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Re: [Xen-devel] [PATCH 0 of 5] docs: x86 PV MMU related functions

On Fri, 2012-11-02 at 11:18 +0000, Ian Campbell wrote:
> I also have a draft of a wiki article on the subject which references
> the information in the public headers which I hope to post soon. 

I realised I forgot to do this...

It needs some polish but the majority of the XXX's are placeholder for
links to the result of this applying this series.


Paravirtualised X86 Memory Management

= Intro =

One of the original innovations of the Xen hypervisor was the a
paravirtualisation of the memory management unit (MMU). This allowed
for fas and efficient virtualisation of Operating Systems which used
paging compared to contemporary techniques.

In this article we will describe the functionality of the PV MMU for
X86 Xen guests. A familiarity with X86 paging and related concepts
will be assumed.

Other guest types, such as HVM or PVH guests on X86 or guest on ARM
achieve virtualisation of the MMU usaing other techniques, such as the
use of hardware assisted or shadow paging.

= Direct Paging =

In order to virtualised the memory subsystem all hypervisors introduce
an additional level of abstraction between what the guest sees as
physical memory (pseudo-physical) and the underlying memory of the
machine (called machine addresses in Xen). This is usually done
through the introduction of a physical to machine (P2M)
mapping. Typically this would be maintained within the hypervisor and
hidden from the guest Operating System through techniques such as
Shadow Paging.

The Xen paravirtualised MMU model instead requires that the guest be
aware of the P2M mapping and be modified such that instead of writing
page table entries mapping virtual addresses to the physical address
space it would instead write entries mapping virtual addresses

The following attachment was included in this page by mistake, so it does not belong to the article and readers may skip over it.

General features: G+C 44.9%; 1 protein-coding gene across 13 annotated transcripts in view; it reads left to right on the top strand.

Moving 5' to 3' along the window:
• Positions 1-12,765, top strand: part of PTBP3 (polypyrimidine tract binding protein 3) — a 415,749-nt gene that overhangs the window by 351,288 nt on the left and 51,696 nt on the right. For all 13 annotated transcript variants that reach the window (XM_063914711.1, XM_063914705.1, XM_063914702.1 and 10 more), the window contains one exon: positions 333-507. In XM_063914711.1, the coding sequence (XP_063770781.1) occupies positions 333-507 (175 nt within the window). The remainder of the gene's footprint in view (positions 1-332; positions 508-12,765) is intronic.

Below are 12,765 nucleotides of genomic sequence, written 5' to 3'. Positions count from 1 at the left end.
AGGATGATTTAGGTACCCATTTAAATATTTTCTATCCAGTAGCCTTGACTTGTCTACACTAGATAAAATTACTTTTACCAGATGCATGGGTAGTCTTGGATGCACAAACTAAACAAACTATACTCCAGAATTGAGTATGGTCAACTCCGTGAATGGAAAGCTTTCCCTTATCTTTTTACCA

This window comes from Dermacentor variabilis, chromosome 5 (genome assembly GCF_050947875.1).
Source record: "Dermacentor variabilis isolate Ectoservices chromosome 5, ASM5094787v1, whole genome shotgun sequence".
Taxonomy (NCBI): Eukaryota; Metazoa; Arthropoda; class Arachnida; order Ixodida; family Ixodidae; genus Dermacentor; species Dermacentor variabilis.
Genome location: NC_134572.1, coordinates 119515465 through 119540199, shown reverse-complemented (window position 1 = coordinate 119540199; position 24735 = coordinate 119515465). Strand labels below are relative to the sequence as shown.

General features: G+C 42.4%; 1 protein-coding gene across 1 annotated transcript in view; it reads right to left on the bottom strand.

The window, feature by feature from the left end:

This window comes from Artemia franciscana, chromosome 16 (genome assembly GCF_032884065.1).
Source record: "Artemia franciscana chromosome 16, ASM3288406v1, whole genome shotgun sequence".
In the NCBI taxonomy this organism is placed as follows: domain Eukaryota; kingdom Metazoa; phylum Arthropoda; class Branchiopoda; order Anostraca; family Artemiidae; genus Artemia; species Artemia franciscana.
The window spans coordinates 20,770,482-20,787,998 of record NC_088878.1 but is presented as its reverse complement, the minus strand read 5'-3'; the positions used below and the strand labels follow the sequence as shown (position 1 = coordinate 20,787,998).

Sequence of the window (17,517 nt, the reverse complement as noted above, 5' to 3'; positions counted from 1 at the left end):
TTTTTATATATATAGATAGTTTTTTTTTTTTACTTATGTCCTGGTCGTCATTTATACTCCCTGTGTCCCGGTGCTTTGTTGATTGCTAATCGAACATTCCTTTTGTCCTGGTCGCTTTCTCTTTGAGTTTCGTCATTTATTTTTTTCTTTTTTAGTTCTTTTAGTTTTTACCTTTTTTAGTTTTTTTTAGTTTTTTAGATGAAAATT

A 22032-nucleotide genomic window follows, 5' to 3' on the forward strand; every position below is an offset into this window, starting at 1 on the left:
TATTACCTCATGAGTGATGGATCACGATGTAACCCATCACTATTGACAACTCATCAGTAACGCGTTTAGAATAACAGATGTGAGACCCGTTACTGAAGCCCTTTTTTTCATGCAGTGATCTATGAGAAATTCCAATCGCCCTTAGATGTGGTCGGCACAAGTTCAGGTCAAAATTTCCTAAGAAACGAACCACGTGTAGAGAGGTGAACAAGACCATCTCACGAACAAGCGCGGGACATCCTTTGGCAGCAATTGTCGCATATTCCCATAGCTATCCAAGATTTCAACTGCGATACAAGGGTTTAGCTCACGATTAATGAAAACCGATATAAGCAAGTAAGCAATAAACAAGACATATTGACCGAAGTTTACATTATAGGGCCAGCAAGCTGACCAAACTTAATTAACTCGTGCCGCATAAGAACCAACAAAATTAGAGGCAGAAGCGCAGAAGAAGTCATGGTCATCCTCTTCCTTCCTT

directly to the machine address space by mapping from pseudo physical
to machine addresses using the P2M as it writes its page tables. This
technique is known as direct paging.

= Page Types and Invariants =

In order to ensure that the guest cannot subvert the system Xen
requires that certain invariants are met and therefore that all
updates to the page table updates are performed by Xen through the use
of hypercalls.

To this end Xen defines a number of page types and ensures that any
given page has exactly one type at any given time. The type of a page
is reference counted and can only be changed when the "type count" is

The basic types are:

* None: No special uses.
* Page table page: Pages used as page tables (there are separate types
  for each of the 4 levels on 64 bit and 3 levels on 32 bit PAE
* Segment descriptor page: Page is used as part of the Global or Local
  Descriptor table (GDT/LDT).
* Writeable: Page is writable.

Xen enforces the invariant that only pages with the writable type have
a writable mapping in the page tables. Likewise it ensures that no
writable mapping exists of a page with any other type. It also
enforces other invariants such as requiring that no page table page
can make a non-privlieged mapping of the hypervisor's virutal address
space etc. By doing this it can ensure that the guest OS is not able
to directly modify any critical data structures and therefore subvert
the safety of the system, for example to map machine addresses which
do not belong to it.

Whenever a set of page-tables is loaded into the hardware page-table
base register ('cr3') the hypervisor must take an appropriate type
reference with the root page-table type (that is, an L4 reference on